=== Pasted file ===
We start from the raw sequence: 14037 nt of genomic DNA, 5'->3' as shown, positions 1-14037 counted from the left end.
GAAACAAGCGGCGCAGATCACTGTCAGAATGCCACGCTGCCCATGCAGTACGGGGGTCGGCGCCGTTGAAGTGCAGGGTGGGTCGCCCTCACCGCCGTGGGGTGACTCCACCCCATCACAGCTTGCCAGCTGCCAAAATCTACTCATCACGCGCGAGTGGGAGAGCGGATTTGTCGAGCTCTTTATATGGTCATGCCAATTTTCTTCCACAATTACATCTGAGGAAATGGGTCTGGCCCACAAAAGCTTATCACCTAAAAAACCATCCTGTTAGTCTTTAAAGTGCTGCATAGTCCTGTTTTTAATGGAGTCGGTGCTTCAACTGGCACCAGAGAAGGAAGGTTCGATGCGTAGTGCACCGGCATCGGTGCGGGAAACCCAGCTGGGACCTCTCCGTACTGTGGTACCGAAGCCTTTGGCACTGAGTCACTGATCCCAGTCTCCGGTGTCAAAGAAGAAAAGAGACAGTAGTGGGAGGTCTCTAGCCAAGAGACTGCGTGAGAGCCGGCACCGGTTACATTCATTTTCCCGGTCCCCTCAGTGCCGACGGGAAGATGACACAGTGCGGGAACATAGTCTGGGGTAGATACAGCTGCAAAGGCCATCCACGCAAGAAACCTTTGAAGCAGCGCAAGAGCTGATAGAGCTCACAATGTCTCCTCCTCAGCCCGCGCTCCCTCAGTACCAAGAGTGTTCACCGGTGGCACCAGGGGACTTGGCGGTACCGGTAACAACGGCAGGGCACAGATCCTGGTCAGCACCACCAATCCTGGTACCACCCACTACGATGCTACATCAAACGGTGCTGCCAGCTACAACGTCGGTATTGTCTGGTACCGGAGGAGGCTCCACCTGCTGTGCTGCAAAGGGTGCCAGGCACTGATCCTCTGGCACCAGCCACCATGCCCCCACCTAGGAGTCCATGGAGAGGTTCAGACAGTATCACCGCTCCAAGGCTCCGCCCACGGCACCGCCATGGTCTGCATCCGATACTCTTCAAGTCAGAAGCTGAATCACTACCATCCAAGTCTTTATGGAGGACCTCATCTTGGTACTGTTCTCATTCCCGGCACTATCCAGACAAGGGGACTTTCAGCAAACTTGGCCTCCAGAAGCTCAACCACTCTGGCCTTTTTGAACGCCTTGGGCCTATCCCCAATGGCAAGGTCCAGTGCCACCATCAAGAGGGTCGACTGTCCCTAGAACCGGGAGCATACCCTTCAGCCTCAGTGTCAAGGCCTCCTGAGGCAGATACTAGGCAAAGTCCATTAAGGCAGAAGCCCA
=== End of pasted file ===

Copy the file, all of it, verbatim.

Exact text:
We start from the raw sequence: 14037 nt of genomic DNA, 5'->3' as shown, positions 1-14037 counted from the left end.
GAAACAAGCGGCGCAGATCACTGTCAGAATGCCACGCTGCCCATGCAGTACGGGGGTCGGCGCCGTTGAAGTGCAGGGTGGGTCGCCCTCACCGCCGTGGGGTGACTCCACCCCATCACAGCTTGCCAGCTGCCAAAATCTACTCATCACGCGCGAGTGGGAGAGCGGATTTGTCGAGCTCTTTATATGGTCATGCCAATTTTCTTCCACAATTACATCTGAGGAAATGGGTCTGGCCCACAAAAGCTTATCACCTAAAAAACCATCCTGTTAGTCTTTAAAGTGCTGCATAGTCCTGTTTTTAATGGAGTCGGTGCTTCAACTGGCACCAGAGAAGGAAGGTTCGATGCGTAGTGCACCGGCATCGGTGCGGGAAACCCAGCTGGGACCTCTCCGTACTGTGGTACCGAAGCCTTTGGCACTGAGTCACTGATCCCAGTCTCCGGTGTCAAAGAAGAAAAGAGACAGTAGTGGGAGGTCTCTAGCCAAGAGACTGCGTGAGAGCCGGCACCGGTTACATTCATTTTCCCGGTCCCCTCAGTGCCGACGGGAAGATGACACAGTGCGGGAACATAGTCTGGGGTAGATACAGCTGCAAAGGCCATCCACGCAAGAAACCTTTGAAGCAGCGCAAGAGCTGATAGAGCTCACAATGTCTCCTCCTCAGCCCGCGCTCCCTCAGTACCAAGAGTGTTCACCGGTGGCACCAGGGGACTTGGCGGTACCGGTAACAACGGCAGGGCACAGATCCTGGTCAGCACCACCAATCCTGGTACCACCCACTACGATGCTACATCAAACGGTGCTGCCAGCTACAACGTCGGTATTGTCTGGTACCGGAGGAGGCTCCACCTGCTGTGCTGCAAAGGGTGCCAGGCACTGATCCTCTGGCACCAGCCACCATGCCCCCACCTAGGAGTCCATGGAGAGGTTCAGACAGTATCACCGCTCCAAGGCTCCGCCCACGGCACCGCCATGGTCTGCATCCGATACTCTTCAAGTCAGAAGCTGAATCACTACCATCCAAGTCTTTATGGAGGACCTCATCTTGGTACTGTTCTCATTCCCGGCACTATCCAGACAAGGGGACTTTCAGCAAACTTGGCCTCCAGAAGCTCAACCACTCTGGCCTTTTTGAACGCCTTGGGCCTATCCCCAATGGCAAGGTCCAGTGCCACCATCAAGAGGGTCGACTGTCCCTAGAACCGGGAGCATACCCTTCAGCCTCAGTGTCAAGGCCTCCTGAGGCAGATACTAGGCAAAGTCCATTAAGGCAGAAGCCCA